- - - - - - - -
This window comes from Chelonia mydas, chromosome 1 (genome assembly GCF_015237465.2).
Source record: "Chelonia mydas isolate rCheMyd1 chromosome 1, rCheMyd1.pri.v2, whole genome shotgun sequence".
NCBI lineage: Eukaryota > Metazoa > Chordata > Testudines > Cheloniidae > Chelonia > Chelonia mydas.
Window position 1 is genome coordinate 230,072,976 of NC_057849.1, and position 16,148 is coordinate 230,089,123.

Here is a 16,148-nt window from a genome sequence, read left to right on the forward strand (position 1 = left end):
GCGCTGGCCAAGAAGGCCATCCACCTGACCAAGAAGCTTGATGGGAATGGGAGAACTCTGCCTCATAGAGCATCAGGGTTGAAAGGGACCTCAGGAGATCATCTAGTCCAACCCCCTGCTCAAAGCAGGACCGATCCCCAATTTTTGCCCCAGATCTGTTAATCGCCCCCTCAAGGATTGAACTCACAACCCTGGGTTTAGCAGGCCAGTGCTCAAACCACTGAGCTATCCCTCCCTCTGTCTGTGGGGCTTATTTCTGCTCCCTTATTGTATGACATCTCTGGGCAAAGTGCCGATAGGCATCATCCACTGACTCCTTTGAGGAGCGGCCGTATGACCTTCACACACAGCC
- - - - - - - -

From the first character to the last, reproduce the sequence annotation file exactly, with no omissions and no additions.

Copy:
This window comes from Chelonia mydas, chromosome 1 (genome assembly GCF_015237465.2).
Source record: "Chelonia mydas isolate rCheMyd1 chromosome 1, rCheMyd1.pri.v2, whole genome shotgun sequence".
NCBI lineage: Eukaryota > Metazoa > Chordata > Testudines > Cheloniidae > Chelonia > Chelonia mydas.
Window position 1 is genome coordinate 230,072,976 of NC_057849.1, and position 16,148 is coordinate 230,089,123.

Here is a 16,148-nt window from a genome sequence, read left to right on the forward strand (position 1 = left end):
GCGCTGGCCAAGAAGGCCATCCACCTGACCAAGAAGCTTGATGGGAATGGGAGAACTCTGCCTCATAGAGCATCAGGGTTGAAAGGGACCTCAGGAGATCATCTAGTCCAACCCCCTGCTCAAAGCAGGACCGATCCCCAATTTTTGCCCCAGATCTGTTAATCGCCCCCTCAAGGATTGAACTCACAACCCTGGGTTTAGCAGGCCAGTGCTCAAACCACTGAGCTATCCCTCCCTCTGTCTGTGGGGCTTATTTCTGCTCCCTTATTGTATGACATCTCTGGGCAAAGTGCCGATAGGCATCATCCACTGACTCCTTTGAGGAGCGGCCGTATGACCTTCACACACAGCC